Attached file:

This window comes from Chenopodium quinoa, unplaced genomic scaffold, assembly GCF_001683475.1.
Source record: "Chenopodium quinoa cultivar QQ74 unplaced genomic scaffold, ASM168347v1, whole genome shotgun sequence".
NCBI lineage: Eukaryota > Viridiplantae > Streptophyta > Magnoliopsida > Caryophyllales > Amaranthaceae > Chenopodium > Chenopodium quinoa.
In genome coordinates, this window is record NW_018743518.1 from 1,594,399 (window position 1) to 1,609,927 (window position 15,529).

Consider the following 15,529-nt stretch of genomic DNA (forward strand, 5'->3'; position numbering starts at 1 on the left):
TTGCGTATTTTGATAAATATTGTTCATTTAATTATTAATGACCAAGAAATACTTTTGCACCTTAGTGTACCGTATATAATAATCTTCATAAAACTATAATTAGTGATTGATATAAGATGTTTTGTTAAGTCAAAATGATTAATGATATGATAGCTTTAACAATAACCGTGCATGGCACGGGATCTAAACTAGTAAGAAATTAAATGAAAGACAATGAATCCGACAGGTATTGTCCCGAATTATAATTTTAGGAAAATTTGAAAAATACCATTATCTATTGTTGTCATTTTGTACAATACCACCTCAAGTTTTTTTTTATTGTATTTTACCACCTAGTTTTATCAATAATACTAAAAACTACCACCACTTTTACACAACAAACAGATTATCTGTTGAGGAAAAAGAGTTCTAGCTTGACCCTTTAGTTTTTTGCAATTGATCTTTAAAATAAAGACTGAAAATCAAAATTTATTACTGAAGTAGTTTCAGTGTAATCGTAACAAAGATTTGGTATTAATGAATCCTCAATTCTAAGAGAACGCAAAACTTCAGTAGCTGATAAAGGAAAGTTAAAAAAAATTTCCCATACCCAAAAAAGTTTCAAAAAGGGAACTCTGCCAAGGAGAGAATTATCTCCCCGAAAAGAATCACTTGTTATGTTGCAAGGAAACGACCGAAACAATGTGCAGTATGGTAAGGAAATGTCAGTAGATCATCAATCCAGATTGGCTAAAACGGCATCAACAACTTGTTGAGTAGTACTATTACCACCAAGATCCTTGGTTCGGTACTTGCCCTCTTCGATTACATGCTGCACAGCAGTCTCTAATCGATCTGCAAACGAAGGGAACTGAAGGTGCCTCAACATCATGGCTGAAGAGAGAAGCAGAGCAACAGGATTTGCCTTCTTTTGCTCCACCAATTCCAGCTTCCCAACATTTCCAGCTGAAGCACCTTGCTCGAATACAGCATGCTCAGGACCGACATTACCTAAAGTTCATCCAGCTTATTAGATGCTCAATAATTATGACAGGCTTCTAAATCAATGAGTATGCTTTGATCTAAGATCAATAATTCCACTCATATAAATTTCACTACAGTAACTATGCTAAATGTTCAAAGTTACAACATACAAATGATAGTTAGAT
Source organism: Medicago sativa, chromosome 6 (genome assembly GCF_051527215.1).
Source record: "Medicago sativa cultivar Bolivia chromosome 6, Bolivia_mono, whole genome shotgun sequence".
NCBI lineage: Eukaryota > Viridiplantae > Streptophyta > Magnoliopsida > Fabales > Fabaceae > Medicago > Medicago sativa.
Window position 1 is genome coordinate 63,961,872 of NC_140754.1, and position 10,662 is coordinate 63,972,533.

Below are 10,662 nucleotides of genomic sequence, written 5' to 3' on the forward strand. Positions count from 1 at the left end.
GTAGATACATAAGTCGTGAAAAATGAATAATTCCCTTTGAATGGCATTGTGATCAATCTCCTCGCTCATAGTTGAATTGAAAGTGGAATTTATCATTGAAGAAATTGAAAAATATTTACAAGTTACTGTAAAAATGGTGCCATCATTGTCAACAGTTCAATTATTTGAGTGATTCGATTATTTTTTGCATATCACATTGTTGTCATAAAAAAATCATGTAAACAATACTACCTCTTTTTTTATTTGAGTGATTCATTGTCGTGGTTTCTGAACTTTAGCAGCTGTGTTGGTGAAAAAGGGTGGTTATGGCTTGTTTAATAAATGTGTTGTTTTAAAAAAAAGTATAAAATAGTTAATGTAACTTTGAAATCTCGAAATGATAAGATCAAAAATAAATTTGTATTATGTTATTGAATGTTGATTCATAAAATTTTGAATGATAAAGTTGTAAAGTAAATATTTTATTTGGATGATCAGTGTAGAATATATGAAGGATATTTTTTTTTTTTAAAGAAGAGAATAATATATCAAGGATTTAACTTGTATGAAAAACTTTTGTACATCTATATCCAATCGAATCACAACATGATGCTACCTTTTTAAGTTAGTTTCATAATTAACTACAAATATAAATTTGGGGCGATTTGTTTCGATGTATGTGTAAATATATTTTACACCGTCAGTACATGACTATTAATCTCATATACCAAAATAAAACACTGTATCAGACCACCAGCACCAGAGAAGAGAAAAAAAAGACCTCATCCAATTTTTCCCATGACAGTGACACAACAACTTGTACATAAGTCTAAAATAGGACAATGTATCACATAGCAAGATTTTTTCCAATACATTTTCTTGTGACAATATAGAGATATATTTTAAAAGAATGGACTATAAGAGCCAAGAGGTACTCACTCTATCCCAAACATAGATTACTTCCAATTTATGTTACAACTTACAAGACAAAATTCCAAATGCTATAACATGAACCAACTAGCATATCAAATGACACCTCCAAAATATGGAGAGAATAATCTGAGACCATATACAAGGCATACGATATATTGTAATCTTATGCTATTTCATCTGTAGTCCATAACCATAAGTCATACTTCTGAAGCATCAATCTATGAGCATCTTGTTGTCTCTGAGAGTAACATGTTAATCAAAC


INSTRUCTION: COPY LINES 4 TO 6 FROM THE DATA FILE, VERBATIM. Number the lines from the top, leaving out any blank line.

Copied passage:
In genome coordinates, this window is record NW_018743518.1 from 1,594,399 (window position 1) to 1,609,927 (window position 15,529).

Consider the following 15,529-nt stretch of genomic DNA (forward strand, 5'->3'; position numbering starts at 1 on the left):
TTGCGTATTTTGATAAATATTGTTCATTTAATTATTAATGACCAAGAAATACTTTTGCACCTTAGTGTACCGTATATAATAATCTTCATAAAACTATAATTAGTGATTGATATAAGATGTTTTGTTAAGTCAAAATGATTAATGATATGATAGCTTTAACAATAACCGTGCATGGCACGGGATCTAAACTAGTAAGAAATTAAATGAAAGACAATGAATCCGACAGGTATTGTCCCGAATTATAATTTTAGGAAAATTTGAAAAATACCATTATCTATTGTTGTCATTTTGTACAATACCACCTCAAGTTTTTTTTTATTGTATTTTACCACCTAGTTTTATCAATAATACTAAAAACTACCACCACTTTTACACAACAAACAGATTATCTGTTGAGGAAAAAGAGTTCTAGCTTGACCCTTTAGTTTTTTGCAATTGATCTTTAAAATAAAGACTGAAAATCAAAATTTATTACTGAAGTAGTTTCAGTGTAATCGTAACAAAGATTTGGTATTAATGAATCCTCAATTCTAAGAGAACGCAAAACTTCAGTAGCTGATAAAGGAAAGTTAAAAAAAATTTCCCATACCCAAAAAAGTTTCAAAAAGGGAACTCTGCCAAGGAGAGAATTATCTCCCCGAAAAGAATCACTTGTTATGTTGCAAGGAAACGACCGAAACAATGTGCAGTATGGTAAGGAAATGTCAGTAGATCATCAATCCAGATTGGCTAAAACGGCATCAACAACTTGTTGAGTAGTACTATTACCACCAAGATCCTTGGTTCGGTACTTGCCCTCTTCGATTACATGCTGCACAGCAGTCTCTAATCGATCTGCAAACGAAGGGAACTGAAGGTGCCTCAACATCATGGCTGAAGAGAGAAGCAGAGCAACAGGATTTGCCTTCTTTTGCTCCACCAATTCCAGCTTCCCAACATTTCCAGCTGAAGCACCTTGCTCGAATACAGCATGCTCAGGACCGACATTACCTAAAGTTCATCCAGCTTATTAGATGCTCAATAATTATGACAGGCTTCTAAATCAATGAGTATGCTTTGATCTAAGATCAATAATTCCACTCATATAAATTTCACTACAGTAACTATGCTAAATGTTCAAAGTTACAACATACAAATGATAGTTAGAT